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Quantum Mechanics
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  1. Quantum Mechanics A way to describe electron behavior

  2. The Electromagnetic Spectrum V I B G Y O R …describes the wave nature of light

  3. c =  f All electromagnetic waves can be described by the equation: c = speed of light = 3.0 x 108 m/s  (wavelength) is inversely proportional to f(frequency) As wavelength increases, frequency decreases

  4. Wave Comparison Red Light nm = 1 x 10-9 m • Low frequency • Long wavelength Violet Light • High frequency • Short wavelength emission

  5. Electron Energy as a Wave • All of our understanding of electrons comes from radiant energy (light) they emit. • All light can be described as • particles (photons) • or as • waves (electromagnetic radiation)

  6. Max Planck E studied the wavelengths of emitted by electrons… and related their frequency to the energy difference between shells. E = hf (Energy difference) = (Planck’s constant) x (frequency)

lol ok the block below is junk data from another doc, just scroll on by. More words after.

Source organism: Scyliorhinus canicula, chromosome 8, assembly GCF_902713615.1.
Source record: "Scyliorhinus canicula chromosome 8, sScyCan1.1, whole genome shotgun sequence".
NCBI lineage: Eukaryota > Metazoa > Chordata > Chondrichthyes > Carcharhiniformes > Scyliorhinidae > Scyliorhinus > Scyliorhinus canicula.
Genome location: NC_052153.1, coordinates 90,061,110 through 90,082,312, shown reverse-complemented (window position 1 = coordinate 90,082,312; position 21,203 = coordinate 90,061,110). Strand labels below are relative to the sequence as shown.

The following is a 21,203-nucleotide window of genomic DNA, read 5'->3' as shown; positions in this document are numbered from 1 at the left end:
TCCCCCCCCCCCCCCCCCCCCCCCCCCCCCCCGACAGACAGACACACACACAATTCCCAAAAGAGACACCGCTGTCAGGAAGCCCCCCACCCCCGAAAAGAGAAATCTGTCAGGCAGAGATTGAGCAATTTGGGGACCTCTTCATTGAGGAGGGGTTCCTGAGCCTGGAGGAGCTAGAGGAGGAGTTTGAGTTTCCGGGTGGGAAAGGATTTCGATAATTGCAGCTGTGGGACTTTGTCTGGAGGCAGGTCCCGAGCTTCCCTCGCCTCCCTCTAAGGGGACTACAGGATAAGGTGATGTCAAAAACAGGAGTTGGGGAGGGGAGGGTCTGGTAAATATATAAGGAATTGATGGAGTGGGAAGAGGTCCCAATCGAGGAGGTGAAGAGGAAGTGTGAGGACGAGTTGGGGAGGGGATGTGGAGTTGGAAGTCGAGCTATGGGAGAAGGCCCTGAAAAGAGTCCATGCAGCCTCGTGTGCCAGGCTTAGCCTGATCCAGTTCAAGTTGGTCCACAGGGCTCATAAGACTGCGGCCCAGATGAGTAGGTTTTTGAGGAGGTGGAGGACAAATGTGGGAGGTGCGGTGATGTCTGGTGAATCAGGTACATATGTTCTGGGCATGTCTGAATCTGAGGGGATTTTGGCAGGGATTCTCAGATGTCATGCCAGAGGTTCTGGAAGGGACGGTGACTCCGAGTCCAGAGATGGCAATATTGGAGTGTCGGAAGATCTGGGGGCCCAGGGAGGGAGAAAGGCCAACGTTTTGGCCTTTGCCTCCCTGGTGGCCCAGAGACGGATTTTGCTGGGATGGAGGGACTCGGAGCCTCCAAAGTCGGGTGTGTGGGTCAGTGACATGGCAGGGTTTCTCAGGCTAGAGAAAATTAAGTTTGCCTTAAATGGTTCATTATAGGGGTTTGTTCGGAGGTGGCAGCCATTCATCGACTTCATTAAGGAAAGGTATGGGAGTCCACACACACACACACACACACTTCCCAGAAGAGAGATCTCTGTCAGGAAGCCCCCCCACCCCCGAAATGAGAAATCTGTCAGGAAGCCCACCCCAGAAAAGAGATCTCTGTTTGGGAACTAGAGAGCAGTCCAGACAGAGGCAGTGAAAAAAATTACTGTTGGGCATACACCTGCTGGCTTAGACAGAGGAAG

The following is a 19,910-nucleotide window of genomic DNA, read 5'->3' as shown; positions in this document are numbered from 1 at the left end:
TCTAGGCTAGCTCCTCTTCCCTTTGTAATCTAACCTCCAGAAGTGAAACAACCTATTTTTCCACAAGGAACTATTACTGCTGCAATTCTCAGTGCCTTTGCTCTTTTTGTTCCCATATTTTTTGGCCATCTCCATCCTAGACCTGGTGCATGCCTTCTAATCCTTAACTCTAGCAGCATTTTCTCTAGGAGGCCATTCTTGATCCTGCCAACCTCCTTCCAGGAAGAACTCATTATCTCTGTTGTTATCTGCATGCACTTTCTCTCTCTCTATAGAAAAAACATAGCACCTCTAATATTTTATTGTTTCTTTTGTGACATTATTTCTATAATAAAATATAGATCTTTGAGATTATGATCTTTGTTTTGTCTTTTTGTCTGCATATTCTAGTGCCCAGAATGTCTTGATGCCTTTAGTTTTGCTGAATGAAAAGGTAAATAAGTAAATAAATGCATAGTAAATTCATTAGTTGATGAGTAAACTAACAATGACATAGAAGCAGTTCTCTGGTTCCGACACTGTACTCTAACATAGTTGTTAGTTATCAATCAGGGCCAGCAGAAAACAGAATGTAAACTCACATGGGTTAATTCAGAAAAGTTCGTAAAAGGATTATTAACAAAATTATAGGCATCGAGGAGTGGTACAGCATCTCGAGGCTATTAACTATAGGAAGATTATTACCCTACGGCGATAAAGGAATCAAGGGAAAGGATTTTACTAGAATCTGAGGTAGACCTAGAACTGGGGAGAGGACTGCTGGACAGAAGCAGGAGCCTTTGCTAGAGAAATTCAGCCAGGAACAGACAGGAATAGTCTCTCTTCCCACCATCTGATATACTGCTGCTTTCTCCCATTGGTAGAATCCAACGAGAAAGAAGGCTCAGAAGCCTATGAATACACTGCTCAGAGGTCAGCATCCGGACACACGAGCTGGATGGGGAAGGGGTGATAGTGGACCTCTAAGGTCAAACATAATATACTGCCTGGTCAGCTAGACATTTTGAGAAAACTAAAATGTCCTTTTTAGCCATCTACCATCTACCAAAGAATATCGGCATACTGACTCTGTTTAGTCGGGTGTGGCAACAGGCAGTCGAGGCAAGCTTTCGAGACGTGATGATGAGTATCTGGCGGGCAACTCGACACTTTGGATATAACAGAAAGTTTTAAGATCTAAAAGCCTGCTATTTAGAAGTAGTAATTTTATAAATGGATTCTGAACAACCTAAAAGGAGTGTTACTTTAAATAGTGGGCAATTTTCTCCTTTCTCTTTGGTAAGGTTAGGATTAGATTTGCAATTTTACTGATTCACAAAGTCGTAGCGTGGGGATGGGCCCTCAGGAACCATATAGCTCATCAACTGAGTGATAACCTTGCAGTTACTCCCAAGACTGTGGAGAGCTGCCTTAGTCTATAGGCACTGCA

7. The electrons lose (release) energy …and they fall back to their ground state; the lost energy takes the form of light, which we study.

  8. { { {

  9. Spectral Lines When electrons “jump” from a higher shell to a lower shell, they emit light. All of the “jumps” that occur in an atom of on element result in a signature EMISSION SPECTRUM. …for that element. Below is Mercury’s spectrum:

  10. “Where” are the electrons? Like Bohr said, electrons are found in shells…(“energy levels”) …but all shells contain subshells… …all subshells contain orbitals… …and every orbital contains two electrons.